Employed Canadians have a lot on their plates, from managing their daily to-do list, pleasing various stakeholders, and navigating the corporate ladder, it isn’t easy to find time to focus on personal wellness. To help ensure that employees are happier and more productive, managers at progressive companies are implementing wellness solutions that lessen various types of employee stress. This focus on overall employee health is why workplace financial wellness programs are growing in popularity.
What is financial wellness?
Financial wellness, according to the Conference Board of Canada, is an overarching term to describe the often complex interplay of both objective and subjective understandings of a person’s financial state. The objective elements of an individual’s financial health include the ability to pay day-to-day bills, accumulate savings, and plan for long-term goals such as buying a home or retiring. This element of financial wellness requires having the knowledge and skill-sets, or financial literacy, to tackle these items. The more subjective elements of financial health include the feelings and attitudes towards an individual’s financial situation. Poor financial wellness can lead to stress, ultimately having an impact on physical and mental health, as well as performance at work.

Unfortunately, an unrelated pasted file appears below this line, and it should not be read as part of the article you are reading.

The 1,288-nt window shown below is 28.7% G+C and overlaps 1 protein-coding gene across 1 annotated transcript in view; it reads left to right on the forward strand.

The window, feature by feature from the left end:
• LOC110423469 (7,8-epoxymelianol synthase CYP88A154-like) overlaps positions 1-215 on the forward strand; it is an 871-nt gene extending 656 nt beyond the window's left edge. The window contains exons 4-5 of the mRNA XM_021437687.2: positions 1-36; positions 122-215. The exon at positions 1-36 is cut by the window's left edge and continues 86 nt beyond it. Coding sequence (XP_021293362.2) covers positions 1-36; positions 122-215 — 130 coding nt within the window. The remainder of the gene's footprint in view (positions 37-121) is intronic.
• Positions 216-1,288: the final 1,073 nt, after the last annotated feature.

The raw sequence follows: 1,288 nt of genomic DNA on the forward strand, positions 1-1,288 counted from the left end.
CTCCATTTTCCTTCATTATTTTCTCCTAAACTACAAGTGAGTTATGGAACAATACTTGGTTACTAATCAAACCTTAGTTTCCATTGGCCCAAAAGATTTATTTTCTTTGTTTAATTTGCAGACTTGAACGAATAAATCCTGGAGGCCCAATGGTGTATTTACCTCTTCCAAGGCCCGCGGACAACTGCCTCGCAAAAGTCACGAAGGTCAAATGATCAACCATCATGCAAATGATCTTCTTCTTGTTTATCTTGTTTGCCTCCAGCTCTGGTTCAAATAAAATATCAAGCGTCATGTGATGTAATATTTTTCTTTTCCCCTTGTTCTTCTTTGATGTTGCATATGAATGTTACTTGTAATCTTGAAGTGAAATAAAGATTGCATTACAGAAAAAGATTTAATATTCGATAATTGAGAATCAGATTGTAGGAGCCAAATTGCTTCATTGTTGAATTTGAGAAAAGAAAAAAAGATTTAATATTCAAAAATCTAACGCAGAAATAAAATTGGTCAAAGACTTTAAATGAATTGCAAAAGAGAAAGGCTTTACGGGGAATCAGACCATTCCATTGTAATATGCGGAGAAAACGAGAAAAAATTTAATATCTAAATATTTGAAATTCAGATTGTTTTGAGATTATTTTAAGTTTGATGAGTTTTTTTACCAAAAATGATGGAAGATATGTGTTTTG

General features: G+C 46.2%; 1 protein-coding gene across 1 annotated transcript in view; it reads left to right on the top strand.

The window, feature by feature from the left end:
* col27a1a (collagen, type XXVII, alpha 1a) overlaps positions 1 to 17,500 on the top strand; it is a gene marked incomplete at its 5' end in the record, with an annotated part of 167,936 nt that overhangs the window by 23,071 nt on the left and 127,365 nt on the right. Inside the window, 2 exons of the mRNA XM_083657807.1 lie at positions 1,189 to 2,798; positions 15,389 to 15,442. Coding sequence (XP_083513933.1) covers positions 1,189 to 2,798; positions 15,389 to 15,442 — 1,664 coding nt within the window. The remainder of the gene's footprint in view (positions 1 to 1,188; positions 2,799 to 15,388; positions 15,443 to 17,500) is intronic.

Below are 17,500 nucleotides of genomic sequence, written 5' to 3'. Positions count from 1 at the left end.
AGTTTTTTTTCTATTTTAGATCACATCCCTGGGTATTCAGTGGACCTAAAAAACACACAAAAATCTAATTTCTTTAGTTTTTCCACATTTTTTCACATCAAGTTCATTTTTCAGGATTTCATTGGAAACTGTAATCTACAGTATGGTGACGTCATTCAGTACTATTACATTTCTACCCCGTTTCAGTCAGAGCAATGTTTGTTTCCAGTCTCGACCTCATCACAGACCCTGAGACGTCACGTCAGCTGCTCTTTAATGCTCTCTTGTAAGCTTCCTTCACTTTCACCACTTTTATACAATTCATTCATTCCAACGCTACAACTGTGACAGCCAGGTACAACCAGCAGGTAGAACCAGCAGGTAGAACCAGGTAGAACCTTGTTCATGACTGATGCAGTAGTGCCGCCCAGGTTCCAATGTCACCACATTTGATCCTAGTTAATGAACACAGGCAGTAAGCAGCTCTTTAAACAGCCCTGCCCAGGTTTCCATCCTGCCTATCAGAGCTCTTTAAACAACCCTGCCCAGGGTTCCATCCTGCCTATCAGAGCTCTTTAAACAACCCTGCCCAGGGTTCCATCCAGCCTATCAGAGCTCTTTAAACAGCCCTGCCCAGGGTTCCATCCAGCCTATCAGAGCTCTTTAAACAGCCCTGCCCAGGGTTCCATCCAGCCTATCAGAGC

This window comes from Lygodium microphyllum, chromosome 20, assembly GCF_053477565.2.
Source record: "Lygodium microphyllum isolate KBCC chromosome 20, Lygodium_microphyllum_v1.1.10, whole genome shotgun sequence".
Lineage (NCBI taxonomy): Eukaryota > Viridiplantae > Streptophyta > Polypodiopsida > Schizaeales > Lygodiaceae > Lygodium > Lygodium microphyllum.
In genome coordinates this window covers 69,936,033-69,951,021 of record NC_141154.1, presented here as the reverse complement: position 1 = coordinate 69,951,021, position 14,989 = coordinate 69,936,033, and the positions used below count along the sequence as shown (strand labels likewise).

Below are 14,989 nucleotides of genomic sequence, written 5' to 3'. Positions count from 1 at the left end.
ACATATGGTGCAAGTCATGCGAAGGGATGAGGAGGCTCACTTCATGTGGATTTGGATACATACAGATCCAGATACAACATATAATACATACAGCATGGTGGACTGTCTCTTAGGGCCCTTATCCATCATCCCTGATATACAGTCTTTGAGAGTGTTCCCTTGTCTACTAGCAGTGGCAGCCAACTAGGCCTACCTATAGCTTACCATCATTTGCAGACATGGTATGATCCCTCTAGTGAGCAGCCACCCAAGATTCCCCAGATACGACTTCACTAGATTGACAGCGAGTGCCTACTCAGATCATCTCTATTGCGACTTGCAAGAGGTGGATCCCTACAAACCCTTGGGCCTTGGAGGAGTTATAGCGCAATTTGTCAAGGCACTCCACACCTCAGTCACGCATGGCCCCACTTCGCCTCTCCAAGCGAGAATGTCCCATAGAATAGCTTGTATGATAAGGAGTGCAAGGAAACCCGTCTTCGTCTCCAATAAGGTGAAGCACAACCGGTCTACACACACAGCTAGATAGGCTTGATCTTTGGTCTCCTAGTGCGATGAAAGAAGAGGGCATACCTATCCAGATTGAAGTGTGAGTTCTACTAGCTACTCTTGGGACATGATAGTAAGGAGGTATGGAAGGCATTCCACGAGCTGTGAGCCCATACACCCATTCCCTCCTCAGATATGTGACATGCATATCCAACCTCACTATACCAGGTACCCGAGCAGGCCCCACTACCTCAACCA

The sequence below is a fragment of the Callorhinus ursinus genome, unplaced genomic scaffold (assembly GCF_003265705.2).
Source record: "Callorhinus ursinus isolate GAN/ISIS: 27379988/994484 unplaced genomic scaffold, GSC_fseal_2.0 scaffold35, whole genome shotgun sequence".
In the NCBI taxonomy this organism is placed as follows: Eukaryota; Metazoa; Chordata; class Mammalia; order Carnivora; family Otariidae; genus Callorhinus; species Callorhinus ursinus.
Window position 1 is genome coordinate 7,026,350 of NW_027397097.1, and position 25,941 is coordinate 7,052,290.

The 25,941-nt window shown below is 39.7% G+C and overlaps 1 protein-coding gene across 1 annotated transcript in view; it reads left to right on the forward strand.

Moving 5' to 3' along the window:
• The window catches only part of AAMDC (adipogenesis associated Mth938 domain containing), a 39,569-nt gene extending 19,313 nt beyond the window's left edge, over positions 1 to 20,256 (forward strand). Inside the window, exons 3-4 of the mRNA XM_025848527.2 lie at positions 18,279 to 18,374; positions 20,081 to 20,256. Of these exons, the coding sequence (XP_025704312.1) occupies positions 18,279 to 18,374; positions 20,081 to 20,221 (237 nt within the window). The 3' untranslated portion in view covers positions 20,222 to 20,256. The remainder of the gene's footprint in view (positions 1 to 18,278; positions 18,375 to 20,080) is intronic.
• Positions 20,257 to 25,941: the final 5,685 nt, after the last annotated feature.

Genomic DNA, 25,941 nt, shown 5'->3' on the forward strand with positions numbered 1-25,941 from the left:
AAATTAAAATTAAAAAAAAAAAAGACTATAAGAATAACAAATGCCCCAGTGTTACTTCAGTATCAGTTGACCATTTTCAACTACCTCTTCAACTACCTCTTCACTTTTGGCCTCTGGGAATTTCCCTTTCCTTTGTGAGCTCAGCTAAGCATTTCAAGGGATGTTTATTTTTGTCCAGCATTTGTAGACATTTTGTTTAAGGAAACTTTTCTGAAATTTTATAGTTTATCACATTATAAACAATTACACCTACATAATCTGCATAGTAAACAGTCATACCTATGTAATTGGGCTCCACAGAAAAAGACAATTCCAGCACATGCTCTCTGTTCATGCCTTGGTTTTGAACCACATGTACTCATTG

Financial wellness in Canada
Canadians have fairly high levels of financial literacy on par with countries such as Denmark, Norway, and Sweden, with approximately 65% or more adults who would be considered financially literate. However, there is room for improvement as the Canadian Financial Capability Survey found that only 40% of Canadians feel they have a good or very good level of financial knowledge.
Similarly, there is room for improvement in terms of the financial wellness of Canadians. When you look at the numbers, it's easy to see why Canadian companies are starting to offer financial wellness programs:
- 42% of Canadians rank money as their greatest stress.
- Employees with poor financial health took 36% more sick days than those with good financial health.
- The government of Canada estimates that distraction due to financial stress costs companies an average of $1,000 per employee every year.
Employees who are concerned about their financial health at home will likely bring this concern with them to work. While an initial instinct might be to provide salary increases to alleviate financial worries, without the proper education and tools, financial stress may persist.
What's in it for employers?
Return on investment
According to a Techcrunch article, employer-provided financial services are poised to grow significantly. Companies are generally happy to cover financial planning costs as they are "...confident that the productivity and engagement gains will yield positive returns relatively quickly."
While it's impossible to completely alleviate all financial stresses, companies should consider what a less distracted and happier workforce means for the bottom line. If financial stress costs companies an estimated $1,000 a year per employee, a financial planning solution with an annual cost of less than $500 per employee has at least a 2x return on investment.
Attract and retain talent